Discussion
There are countless numbers of low molecular weight compounds in the chemical databases of pharmaceutical companies. Molecular docking is an in silico technique that allows compounds with the desired functions to be selected. We aimed to select compounds that inhibited HIV-1 replication using a molecular docking study. However, molecular docking alone was not sufficient, and subsequent laboratory experiments were still required to confirm whether compounds was as effective in vitro as expected. In the screening tests, several compounds exhibited inhibitory effects on HIV-1 replication; however, some of these had strong cytotoxic effects while others exhibited low solubilities under the culture conditions used. If an antiviral compound could be found that efficiently inhibited HIV-1 replication with less toxic effects or no harm to human organs, patients may not develop adverse side effects. Cytotoxicity was generally measured as 50% cytotoxic concentration (CC50); however, it was impossible in the present study to evaluate CC50 because of the low solubilities of the test compounds. Four compounds: CA7, CA75, CA98, and CA105, were finally selected from the screening tests based on their inhibitory effects, cytotoxicities, solubilities, and reproducibilities.
Although the 4 selected compounds in the present study were predicted to bind to CypA in silico, no direct evidence was previous obtained for the binding of CypA in vitro. Western blot experiments revealed that none of the selected compounds inhibited the incorporation of CypA into the HIV-1 virion; however, they could inhibit HIV-1 replication in vitro. The infectivity of the progeny virus was reduced by treating virus-producing 293T cells with these compounds. These results suggested that the selected compounds inhibited HIV-1 replication by a mechanism other than that suppressing the incorporation of CypA into the virion.
The infectivity of the mutant virus with HIV-1 CA lacking CypA binding activity was reduced by CA7, CA98, and CA105, suggesting that these 3 compounds inhibited viral replication independent of CA-CypA binding. In contrast, the infectivity of the mutant virus was not inhibited by CA75, suggesting that CA75 blocked viral replication by interfering with the CA-CypA interaction in virus-producing cells. There is a discrepancy that CA75 might interfere the CA-CypA interaction, whereas it could not suppress the incorporation of CypA into virion. A possible explanation of the discrepancy is that CA75 might transiently interfere the binding of CypA to CA in virus-producing cells, and played a negative role on proper virus assembly; however, the stability or strength of CA75-CypA interaction might not be strong enough to inhibit the CypA-CA interaction throughout the virus assembly process. We consider that further studies are required to reveal the role of the compound in the process of virus assembly. In addition, it is necessary to study the possible incorporation of the compounds into viral particles.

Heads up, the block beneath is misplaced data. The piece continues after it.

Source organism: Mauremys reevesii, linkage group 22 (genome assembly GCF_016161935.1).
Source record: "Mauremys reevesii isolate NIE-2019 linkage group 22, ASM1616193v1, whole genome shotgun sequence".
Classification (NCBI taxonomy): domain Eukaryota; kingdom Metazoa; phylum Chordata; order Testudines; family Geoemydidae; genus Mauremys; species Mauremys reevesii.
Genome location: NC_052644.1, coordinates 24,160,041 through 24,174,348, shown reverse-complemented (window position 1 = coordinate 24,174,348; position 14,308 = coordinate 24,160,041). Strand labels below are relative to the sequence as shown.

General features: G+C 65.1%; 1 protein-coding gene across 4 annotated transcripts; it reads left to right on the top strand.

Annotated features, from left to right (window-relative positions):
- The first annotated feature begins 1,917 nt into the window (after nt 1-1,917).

Recent studies reported that CA-CypA binding in infected cells, but not in virus-producing cells played a critical role in the maintenance of viral infectivity, indicating that CypA in infected cells was more important than that in virus-producing cells [10-12]. In the present study, CSA inhibited viral replication both in virus-producing and -infected cells, while the 4 selected compounds inhibited viral replication in virus-producing cells (Figure 2). These results suggested that these compounds inhibited virus replication via a different mechanism to that of CSA. The mechanism by which the selected compounds inhibited HIV-1 replication has not yet been fully elucidated; however, further studies on the underlying mechanism(s) may contribute to revealing HIV-1 replication in more detail. Furthermore, the selected compounds are potentially lead compounds in the development of new antiretroviral drugs. Finally, we consider the limitation of the study is that we tested relatively small number of commercially available compounds on their antiviral effect. Many compounds selected by in silico study showed unfavorable characteristics, such as high cytotoxicity and low solubility, for testing by the subsequent in vitro study. It may be required to perform “back and forth” procedure between in silico and in vitro studies in order to optimize the screening process. In parallel with studying further the molecular mechanism(s) of how 4 selected compounds inhibited HIV-1 replication, it may be possible to perform more efficient screening tests to find potent and safe anti-HIV-1 compounds in a future study.
Conflict of Interest
The authors declare that there is no conflict of interest.
Acknowledgments
This work was supported in part by the program of the Japan Initiative for Global Research Network on Infectious Diseases (J-GRID) by the Ministry of Education, Culture, Sports, Science and Technology of Japan. U87.CD4.CXCR4 cells were obtained through the AIDS Research and Reference Reagent Program, Division of AIDS, NIAID, NIH. The manuscript was proofread by Medical English Service (Kyoto, Japan).